Ariel in Real Life by Rebecca Jarrett
She’s been sick for so long that she has almost forgotten what being normal feels like.
It feels like all she knows now is death, and dying. Her parents dishing out too much money on endless medical bills. Having no hair and getting stared at in public. Being told no, you can’t take Pilates/get a tattoo/pet that dog/go to that concert, you’re too sick.
It’s when she’s on the beach for the last time, lying in the sand, that she finally remembers.
She remembers being a little girl, obsessed with mermaids because her hair was long and red, just like Ariel’s. She was so excited that there was a princess that looked like her. The day she watched it for the first time, she made her parents sign her up for swim lessons so she could be Ariel “in real life.”
She remembers turning four and having her birthday party at a wildlife preserve. They got to hold spiders and snakes and many other animals that she hadn’t yet learned to be afraid of. Later that day, they decorated small, smooth stones to look like ladybugs and bumblebees.
She remembers the day that her sister was born. She was only five, and she was supposed to go over to a neighbor’s house to sleep, but she got too scared. Her dad came home early and put on The Wizard of Oz while he took a nap. When they went to visit, they got in trouble for bringing in outside food – her mom’s favorite apple Nutri Grain fruitbars.
She remembers telling her friends on the playground that she was moving to Georgia. When they went house hunting, she got fleas from the carpet in one of the houses, and carsick in the realtor’s car from too much sweet tea. Later, back at the apartment, she got in trouble for trying to teach her one-year-old sister how to do a forward roll on a not yet fully developed neck.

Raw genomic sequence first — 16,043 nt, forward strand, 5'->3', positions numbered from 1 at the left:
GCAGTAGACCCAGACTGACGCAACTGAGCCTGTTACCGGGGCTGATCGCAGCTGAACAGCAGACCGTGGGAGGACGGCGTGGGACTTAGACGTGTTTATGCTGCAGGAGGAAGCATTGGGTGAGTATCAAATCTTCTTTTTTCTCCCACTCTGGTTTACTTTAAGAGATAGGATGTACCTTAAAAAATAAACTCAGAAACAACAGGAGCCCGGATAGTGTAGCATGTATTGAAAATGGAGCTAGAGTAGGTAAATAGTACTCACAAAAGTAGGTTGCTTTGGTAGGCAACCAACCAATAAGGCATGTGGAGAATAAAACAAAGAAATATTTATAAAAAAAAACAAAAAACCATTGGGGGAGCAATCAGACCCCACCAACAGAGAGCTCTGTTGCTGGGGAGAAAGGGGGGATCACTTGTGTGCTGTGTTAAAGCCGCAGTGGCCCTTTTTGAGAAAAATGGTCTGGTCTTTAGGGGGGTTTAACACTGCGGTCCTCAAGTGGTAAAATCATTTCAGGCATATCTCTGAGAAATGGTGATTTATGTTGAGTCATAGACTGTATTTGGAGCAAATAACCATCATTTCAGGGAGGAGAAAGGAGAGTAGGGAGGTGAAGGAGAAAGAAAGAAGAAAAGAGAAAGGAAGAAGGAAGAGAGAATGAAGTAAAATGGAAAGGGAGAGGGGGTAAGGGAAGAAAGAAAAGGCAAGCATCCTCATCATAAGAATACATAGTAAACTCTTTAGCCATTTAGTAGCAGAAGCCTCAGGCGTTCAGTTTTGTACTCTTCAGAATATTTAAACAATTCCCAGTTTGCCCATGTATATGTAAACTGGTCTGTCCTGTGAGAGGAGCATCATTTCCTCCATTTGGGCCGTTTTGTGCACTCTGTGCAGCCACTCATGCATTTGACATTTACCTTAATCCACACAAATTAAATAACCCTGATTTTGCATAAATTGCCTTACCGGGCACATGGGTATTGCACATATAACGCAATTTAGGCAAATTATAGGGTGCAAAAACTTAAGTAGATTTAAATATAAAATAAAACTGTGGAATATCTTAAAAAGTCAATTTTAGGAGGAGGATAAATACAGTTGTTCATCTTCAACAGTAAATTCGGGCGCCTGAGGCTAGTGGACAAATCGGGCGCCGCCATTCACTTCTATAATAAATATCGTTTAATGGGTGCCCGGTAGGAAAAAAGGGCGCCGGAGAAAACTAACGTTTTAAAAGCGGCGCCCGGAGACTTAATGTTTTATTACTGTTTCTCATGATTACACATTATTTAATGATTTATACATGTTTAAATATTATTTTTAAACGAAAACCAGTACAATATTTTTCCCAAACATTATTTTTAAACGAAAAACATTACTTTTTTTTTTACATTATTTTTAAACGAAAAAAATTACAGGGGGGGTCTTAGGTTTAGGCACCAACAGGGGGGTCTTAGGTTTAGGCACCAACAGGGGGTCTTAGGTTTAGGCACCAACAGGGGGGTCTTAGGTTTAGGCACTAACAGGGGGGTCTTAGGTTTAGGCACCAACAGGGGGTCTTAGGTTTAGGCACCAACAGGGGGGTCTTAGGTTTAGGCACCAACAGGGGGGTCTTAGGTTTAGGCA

She remembers loving school so much that she would do anything to spend extra time there. At an after school camp once, she tricked some fifth-graders into believing she held her breath for three whole minutes by puffing out her cheeks and breathing out of her nose. Over the summer, she begged her mother to buy her workbooks, and played school with her stuffed animals.
She remembers breaking her arm playing tennis, but nobody – not even her mom – believed her. They thought she just wanted to sit out for the day, and told her that if it still hurt after practice, they would take her to the hospital. She played through the pain and after, when her arm still hurt, went to the doctor, who told her mom that it was a greenstick fracture. Her cast was hot pink.
She remembers her first dog. She got him in eighth grade, after a trip to the Humane Society. He had one blue eye and one brown eye, and he loved eating Cheerios so much that she considered changing his name. Her senior year, her parents sent him to live on a farm, because they didn’t want to take care of him when she left for college. They told her she could always visit him, but she knew it wouldn’t be the same. Six months later, her little sister got a puppy.
She remembers leaving home for college the first time. Her dad cried. She insisted on driving the entire 1,038.8 mile trip by herself. After she unpacked her dorm, she stood out on the balcony and breathed in the fresh air.
The cawing of seagulls pulls her from her reverie. She opens her eyes and takes a deep breath, relishing the warmth of the afternoon sun. She takes in her surroundings: the little boy with the bright red kite shaped like a fire truck, the golden-haired dogs frolicking in the surf without leashes on; her parents, a few meters behind her, looking relaxed for the first time in years.
The tide is coming in, and the water is almost at her knees. It’s coming. She closes her eyes again, for the last time.
In her mind, she imagines the shore at sunset, the sky’s warm red and orange hues melting into cool purples and blues like taffy on a hot day. The heat of the sun beating down on her now makes her feel just as sticky, but not quite as sweet. She hugs her arms around herself, tight – so tight her bones pop.
As the cool water envelops her, she grows gills and a tail. A mermaid, transformed, swims beyond the pier, off into the horizon.
-Originally published in The Elixir’s 2016-17 print edition
-Photo credit to The Epoch Times